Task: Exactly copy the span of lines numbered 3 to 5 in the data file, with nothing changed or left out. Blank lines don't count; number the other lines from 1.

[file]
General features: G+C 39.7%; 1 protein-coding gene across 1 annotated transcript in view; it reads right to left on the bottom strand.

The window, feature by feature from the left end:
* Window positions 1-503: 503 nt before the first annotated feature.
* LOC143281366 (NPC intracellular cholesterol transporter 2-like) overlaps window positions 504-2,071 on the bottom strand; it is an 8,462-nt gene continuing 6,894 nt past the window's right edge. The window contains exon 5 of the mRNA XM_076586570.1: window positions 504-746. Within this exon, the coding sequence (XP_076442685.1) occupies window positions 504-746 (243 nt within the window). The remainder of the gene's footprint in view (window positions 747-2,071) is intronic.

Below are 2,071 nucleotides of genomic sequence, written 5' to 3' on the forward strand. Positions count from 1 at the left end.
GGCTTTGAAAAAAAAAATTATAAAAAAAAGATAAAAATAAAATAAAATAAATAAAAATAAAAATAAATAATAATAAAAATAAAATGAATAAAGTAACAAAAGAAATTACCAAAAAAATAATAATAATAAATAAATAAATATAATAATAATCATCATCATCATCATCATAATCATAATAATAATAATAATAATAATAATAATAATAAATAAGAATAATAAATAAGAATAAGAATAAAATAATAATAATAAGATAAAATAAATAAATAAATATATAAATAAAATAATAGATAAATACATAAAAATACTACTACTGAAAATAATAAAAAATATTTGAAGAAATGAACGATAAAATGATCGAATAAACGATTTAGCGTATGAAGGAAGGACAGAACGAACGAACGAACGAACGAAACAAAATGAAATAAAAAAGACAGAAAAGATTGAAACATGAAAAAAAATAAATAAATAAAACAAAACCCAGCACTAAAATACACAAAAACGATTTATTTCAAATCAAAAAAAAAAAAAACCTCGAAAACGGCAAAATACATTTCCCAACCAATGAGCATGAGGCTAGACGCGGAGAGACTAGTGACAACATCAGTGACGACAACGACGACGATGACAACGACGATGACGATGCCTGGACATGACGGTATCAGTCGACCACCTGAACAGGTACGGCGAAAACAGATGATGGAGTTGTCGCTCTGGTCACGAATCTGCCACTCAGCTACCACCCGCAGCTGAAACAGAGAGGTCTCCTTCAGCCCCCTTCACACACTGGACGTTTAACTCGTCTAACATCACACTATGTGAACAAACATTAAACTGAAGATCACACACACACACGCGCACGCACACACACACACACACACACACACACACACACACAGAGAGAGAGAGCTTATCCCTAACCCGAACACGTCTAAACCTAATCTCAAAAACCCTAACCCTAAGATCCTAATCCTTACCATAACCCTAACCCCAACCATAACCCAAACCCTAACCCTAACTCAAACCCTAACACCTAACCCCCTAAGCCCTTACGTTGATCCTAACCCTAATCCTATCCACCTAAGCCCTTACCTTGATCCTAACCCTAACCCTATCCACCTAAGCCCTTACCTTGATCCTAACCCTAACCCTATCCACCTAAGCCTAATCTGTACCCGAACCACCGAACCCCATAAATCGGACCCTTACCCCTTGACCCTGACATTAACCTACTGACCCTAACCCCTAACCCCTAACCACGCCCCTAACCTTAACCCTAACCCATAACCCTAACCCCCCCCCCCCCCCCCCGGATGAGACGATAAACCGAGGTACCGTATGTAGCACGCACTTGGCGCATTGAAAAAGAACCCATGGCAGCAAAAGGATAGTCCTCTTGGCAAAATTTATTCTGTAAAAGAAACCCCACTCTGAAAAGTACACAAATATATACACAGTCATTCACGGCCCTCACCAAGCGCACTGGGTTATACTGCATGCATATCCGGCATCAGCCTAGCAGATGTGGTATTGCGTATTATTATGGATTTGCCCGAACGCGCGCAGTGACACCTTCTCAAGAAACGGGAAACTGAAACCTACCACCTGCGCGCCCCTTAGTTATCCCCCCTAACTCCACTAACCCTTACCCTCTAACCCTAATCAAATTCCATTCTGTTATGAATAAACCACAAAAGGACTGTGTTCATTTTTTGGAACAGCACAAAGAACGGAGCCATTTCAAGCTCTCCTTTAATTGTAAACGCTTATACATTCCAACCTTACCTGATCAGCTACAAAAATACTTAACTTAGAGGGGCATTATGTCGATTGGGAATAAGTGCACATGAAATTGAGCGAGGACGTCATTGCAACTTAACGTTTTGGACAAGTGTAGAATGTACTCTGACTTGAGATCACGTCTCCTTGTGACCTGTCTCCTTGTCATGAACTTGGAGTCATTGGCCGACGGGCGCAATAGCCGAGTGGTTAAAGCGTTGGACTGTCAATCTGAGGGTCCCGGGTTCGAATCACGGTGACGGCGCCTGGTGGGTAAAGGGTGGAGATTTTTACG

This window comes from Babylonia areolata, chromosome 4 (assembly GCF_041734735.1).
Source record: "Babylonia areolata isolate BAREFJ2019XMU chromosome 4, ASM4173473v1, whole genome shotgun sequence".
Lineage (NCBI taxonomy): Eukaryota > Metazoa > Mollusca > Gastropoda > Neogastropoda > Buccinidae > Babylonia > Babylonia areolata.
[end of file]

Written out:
* Window positions 1-503: 503 nt before the first annotated feature.
* LOC143281366 (NPC intracellular cholesterol transporter 2-like) overlaps window positions 504-2,071 on the bottom strand; it is an 8,462-nt gene continuing 6,894 nt past the window's right edge. The window contains exon 5 of the mRNA XM_076586570.1: window positions 504-746. Within this exon, the coding sequence (XP_076442685.1) occupies window positions 504-746 (243 nt within the window). The remainder of the gene's footprint in view (window positions 747-2,071) is intronic.

Below are 2,071 nucleotides of genomic sequence, written 5' to 3' on the forward strand. Positions count from 1 at the left end.